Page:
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Russian Coffee Can Cake (Kulich) Recipe

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This recipe for Russian Coffee Can Cake (Kulich), by , is from A Little Bit of Family- A Little Bit of Heaven, one of the cookbooks created at FamilyCookbookProject.com. We help families or individuals create heirloom cookbook treasures.

Father Stavros
Added: Thursday, April 10, 2008


1 cup lukewarm milk (110-115F)
3 packages active dry yeast
1/2 tsp. granulated sugar
1/2 cup sultana raisin
1/2 tsp. powdered saffron
1/4 cup rum
2 cups confectioners' sugar
5 to 6 cups all-purpose flour
2 tsp. salt
1 tsp. vanilla extract
10 egg yolks, lightly beaten
1/2 lb. unsalted butter, cut into small bits and softened
4 1/2 tbsp. butter, softened
1/2 cup slivered or coarsely chopped toasted almonds
1/2 cup mixed candied fruits and rinds

1. Pour the milk into a small bowl and sprinkle in the yeast and granulated sugar.
2. Let the yeast and sugar rest for 2 or 3 minutes, then mix well.
3. Set in a warm, draft-free place (such as an unheated oven) for about 10 minutes, or until the mixture almost doubles in volume.
4. Soak the raisins in the rum for at least 10 minutes.
5. Transfer the raisins to paper towels to drain.
6. Dissolve the saffron in the rum and set aside.
7. Combine the confectioners' sugar, 4 1/2 cups of the flour and the salt and sift them into a large mixing bowl.
8. Make a well in the center, pour in the yeast-and-milk mixture, the vanilla, egg yolks and the reserved rum and saffron.
9. With a wooden spoon, gradually incorporate the dry ingredients into the liquid ones.
10. Stir until the mixture is smooth, then beat in the butter bits.
11. Beat until the dough can be gathered into a medium-soft ball.
12. Place the ball on a lightly floured surface and knead, pushing the dough down with the heels of your hands, pressing it forward and folding it back on itself.
13. Add up to 1 1/2 cups more flour, 1/4 cup at a time, until the dough is no longer sticky.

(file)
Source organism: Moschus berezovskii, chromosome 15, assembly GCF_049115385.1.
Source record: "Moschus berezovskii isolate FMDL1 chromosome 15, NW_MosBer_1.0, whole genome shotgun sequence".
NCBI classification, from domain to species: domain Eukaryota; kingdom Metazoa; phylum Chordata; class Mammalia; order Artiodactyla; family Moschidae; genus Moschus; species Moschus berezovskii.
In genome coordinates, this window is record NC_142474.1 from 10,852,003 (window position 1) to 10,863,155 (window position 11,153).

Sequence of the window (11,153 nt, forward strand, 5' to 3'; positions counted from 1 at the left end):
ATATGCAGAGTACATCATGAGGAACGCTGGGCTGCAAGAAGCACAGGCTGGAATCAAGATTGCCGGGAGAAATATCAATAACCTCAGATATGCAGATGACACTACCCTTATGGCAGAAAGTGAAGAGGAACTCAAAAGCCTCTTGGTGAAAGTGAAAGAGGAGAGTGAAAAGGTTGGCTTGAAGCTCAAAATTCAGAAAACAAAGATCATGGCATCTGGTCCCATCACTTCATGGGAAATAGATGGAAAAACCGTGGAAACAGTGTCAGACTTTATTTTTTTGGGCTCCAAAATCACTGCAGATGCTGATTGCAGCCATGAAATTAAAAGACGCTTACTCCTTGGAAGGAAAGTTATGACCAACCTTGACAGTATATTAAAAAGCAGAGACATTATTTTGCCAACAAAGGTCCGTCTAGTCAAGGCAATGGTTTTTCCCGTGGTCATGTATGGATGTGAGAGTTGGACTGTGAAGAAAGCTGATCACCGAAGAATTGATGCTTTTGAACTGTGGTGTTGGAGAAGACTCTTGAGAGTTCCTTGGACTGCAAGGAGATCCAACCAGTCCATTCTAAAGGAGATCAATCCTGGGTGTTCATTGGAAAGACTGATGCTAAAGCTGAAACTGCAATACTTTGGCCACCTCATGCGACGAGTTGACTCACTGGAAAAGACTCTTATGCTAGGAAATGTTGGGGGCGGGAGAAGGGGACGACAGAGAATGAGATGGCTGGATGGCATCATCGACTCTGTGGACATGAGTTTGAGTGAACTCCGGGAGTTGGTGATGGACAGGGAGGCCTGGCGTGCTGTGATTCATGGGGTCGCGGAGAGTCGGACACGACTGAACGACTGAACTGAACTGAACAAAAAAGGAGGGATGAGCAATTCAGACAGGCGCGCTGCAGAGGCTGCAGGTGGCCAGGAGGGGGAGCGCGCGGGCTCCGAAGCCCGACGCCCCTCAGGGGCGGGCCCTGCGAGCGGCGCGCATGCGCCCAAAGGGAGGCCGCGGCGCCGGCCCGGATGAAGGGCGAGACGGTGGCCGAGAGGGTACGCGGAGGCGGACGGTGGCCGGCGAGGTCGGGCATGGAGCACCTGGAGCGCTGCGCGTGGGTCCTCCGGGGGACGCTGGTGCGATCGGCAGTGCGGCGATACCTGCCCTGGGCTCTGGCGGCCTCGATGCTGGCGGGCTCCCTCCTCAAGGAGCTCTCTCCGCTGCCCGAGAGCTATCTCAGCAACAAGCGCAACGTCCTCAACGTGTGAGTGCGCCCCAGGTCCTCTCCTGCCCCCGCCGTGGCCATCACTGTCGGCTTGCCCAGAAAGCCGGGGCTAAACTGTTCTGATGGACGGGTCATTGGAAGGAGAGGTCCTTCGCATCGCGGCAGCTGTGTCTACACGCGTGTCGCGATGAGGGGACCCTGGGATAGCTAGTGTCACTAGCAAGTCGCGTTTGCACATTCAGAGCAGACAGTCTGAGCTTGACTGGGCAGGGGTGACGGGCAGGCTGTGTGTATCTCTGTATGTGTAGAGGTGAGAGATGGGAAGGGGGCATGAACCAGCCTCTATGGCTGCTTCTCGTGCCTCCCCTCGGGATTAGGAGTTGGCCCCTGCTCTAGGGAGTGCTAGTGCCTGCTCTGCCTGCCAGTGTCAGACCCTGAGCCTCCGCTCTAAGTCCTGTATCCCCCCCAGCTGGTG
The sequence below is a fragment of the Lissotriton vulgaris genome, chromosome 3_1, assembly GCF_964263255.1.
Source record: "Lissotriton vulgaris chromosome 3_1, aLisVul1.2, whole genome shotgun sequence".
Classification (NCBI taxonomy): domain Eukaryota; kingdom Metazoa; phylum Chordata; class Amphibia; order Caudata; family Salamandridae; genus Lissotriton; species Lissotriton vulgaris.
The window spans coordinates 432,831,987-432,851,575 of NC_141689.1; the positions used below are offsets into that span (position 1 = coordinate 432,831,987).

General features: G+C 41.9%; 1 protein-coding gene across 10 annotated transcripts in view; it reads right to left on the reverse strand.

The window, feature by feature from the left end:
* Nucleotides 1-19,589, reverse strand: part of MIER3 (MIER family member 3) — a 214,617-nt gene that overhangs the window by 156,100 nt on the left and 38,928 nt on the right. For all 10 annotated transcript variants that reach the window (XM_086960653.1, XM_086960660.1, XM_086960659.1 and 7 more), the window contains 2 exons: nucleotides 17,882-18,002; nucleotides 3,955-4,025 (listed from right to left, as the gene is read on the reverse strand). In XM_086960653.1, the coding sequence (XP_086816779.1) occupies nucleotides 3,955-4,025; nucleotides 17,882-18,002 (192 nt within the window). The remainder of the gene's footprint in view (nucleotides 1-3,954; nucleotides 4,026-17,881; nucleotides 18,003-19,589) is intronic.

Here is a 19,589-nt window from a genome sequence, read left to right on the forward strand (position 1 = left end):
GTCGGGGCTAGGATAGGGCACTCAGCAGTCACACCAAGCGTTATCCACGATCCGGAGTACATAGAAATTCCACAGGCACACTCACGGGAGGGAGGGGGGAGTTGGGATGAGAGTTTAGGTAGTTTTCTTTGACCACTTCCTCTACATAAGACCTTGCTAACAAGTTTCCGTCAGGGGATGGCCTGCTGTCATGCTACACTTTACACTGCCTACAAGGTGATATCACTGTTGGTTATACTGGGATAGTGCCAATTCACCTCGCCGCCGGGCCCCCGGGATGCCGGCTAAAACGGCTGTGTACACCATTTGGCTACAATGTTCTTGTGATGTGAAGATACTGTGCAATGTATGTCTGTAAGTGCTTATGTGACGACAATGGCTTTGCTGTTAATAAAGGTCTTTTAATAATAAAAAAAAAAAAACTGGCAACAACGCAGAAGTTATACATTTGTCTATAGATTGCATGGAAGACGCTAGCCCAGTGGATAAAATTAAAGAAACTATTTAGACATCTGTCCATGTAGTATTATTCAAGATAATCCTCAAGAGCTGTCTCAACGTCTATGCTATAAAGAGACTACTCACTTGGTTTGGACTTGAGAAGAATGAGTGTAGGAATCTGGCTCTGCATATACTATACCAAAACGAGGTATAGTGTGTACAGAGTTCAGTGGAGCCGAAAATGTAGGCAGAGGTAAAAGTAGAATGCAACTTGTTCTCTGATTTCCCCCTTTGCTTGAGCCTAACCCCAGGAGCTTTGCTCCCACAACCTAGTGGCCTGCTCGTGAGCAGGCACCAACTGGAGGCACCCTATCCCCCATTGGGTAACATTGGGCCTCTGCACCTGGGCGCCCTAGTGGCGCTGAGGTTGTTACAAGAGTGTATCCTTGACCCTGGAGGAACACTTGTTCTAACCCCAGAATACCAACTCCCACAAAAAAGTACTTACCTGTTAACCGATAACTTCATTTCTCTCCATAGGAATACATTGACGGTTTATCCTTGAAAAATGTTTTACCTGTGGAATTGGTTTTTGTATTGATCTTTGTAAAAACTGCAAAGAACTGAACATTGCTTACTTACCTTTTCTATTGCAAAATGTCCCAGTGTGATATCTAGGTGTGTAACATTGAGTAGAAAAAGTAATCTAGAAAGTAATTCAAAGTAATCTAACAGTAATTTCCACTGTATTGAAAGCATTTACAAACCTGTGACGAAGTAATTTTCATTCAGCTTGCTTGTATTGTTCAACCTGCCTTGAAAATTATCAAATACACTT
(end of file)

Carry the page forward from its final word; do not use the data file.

14. Continue to knead for about 10 minutes, or until the dough is smooth, shiny, and elastic.
15. Add the fruit mixture and knead vigorously until it is more or less evenly distributed throughout the dough.
16. With a pastry brush, coat the bottom and sides of an empty can about 6 inches in diameter and 7 inches high (such as a 3 lb. coffee can) with 2 tablespoons of the softened butter.
17. Spread 1 tablespoon of the butter over a sheet of heavy brown paper about 22 inches long and at least 10 inches wide, and line the can with it, unbuttered side against the metal.
18. Cut out a circle of brown paper slightly smaller than the diameter of the can, coat one side with the remaining butter and place it in the bottom of the can, buttered side up.
19. With scissors, slit the paper crown that extends above the can down to the rim at 2-inch intervals. Fold the resulting strips down over the can and tie them snugly in place with cord.
20. Place the dough in the can, drape it with a kitchen towel and set it aside in the draft-free place for about 30 minutes, or until it rises almost to the top of the can.
21. Preheat the oven to 400F and bake the cake on the lowest shelf for 15 minutes. Reduce the temperature to 350F and bake for 1 hour longer.
22. The cake will mushroom over the top of the can to form a cap.
23. Remove from the oven and cool in the can for about 5 minutes.
24. To unmold the cake, turn the can on its side and remove the bottom with a can opener.
25. Insert a long knife into the bottom of the can between the paper and the metal and work the blade around the edge to loosen the cake.
26. Gently set the can upright and, with the knife, carefully loosen the mushroom cap from the sides of the can, taking care not to break the cap.
27. Untie the cord. Pushing from the bottom of the can with one hand, gradually slide the cake out and place it upright on a wire cake rack.
28 Peel off the paper.

White Icing
2 cups confectioners' sugar
1/4 cup cold water
2 tsp. fresh, strained lemon juice
With a wooden spoon, mix together the sugar, water, and lemon juice and pour it over the top of the warm cake, allowing it to run down the cake in thin streams.
The Russians prepare kulich for serving by first slicing off the mushroom-shaped cap and placing it in the center of a large serving platter. The cake is cut in half lengthwise and finally cut crosswise into 1 1/2- to 2-inch-thick slices. The slices are then arranged around the top of the cake. A traditional accompaniment is paska.




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